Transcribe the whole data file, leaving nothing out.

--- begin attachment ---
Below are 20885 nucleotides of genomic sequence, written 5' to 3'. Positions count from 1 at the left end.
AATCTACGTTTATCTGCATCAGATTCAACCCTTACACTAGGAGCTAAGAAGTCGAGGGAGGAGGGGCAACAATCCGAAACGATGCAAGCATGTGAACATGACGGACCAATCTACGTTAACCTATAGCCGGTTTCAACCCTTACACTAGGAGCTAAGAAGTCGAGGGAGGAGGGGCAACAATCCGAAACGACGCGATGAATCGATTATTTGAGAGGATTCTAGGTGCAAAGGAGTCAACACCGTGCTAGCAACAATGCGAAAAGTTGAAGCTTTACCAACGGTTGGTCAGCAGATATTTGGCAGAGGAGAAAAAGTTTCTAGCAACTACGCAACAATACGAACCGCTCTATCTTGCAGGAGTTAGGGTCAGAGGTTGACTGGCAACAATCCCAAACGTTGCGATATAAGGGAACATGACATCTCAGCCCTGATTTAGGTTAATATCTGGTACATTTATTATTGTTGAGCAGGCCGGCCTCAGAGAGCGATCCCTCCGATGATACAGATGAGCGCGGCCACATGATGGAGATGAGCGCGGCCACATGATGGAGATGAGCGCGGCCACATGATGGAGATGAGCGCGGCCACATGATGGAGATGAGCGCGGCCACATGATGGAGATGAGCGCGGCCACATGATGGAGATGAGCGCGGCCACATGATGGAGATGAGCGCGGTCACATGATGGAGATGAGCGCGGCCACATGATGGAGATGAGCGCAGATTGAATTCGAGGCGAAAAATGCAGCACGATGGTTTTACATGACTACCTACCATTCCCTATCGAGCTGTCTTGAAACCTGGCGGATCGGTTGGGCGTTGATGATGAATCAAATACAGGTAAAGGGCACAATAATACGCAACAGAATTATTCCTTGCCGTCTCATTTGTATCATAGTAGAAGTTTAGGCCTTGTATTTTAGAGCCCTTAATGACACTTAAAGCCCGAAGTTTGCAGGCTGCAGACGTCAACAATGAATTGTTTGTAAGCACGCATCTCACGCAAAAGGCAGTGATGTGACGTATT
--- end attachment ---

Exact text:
Below are 20885 nucleotides of genomic sequence, written 5' to 3'. Positions count from 1 at the left end.
AATCTACGTTTATCTGCATCAGATTCAACCCTTACACTAGGAGCTAAGAAGTCGAGGGAGGAGGGGCAACAATCCGAAACGATGCAAGCATGTGAACATGACGGACCAATCTACGTTAACCTATAGCCGGTTTCAACCCTTACACTAGGAGCTAAGAAGTCGAGGGAGGAGGGGCAACAATCCGAAACGACGCGATGAATCGATTATTTGAGAGGATTCTAGGTGCAAAGGAGTCAACACCGTGCTAGCAACAATGCGAAAAGTTGAAGCTTTACCAACGGTTGGTCAGCAGATATTTGGCAGAGGAGAAAAAGTTTCTAGCAACTACGCAACAATACGAACCGCTCTATCTTGCAGGAGTTAGGGTCAGAGGTTGACTGGCAACAATCCCAAACGTTGCGATATAAGGGAACATGACATCTCAGCCCTGATTTAGGTTAATATCTGGTACATTTATTATTGTTGAGCAGGCCGGCCTCAGAGAGCGATCCCTCCGATGATACAGATGAGCGCGGCCACATGATGGAGATGAGCGCGGCCACATGATGGAGATGAGCGCGGCCACATGATGGAGATGAGCGCGGCCACATGATGGAGATGAGCGCGGCCACATGATGGAGATGAGCGCGGCCACATGATGGAGATGAGCGCGGCCACATGATGGAGATGAGCGCGGTCACATGATGGAGATGAGCGCGGCCACATGATGGAGATGAGCGCAGATTGAATTCGAGGCGAAAAATGCAGCACGATGGTTTTACATGACTACCTACCATTCCCTATCGAGCTGTCTTGAAACCTGGCGGATCGGTTGGGCGTTGATGATGAATCAAATACAGGTAAAGGGCACAATAATACGCAACAGAATTATTCCTTGCCGTCTCATTTGTATCATAGTAGAAGTTTAGGCCTTGTATTTTAGAGCCCTTAATGACACTTAAAGCCCGAAGTTTGCAGGCTGCAGACGTCAACAATGAATTGTTTGTAAGCACGCATCTCACGCAAAAGGCAGTGATGTGACGTATT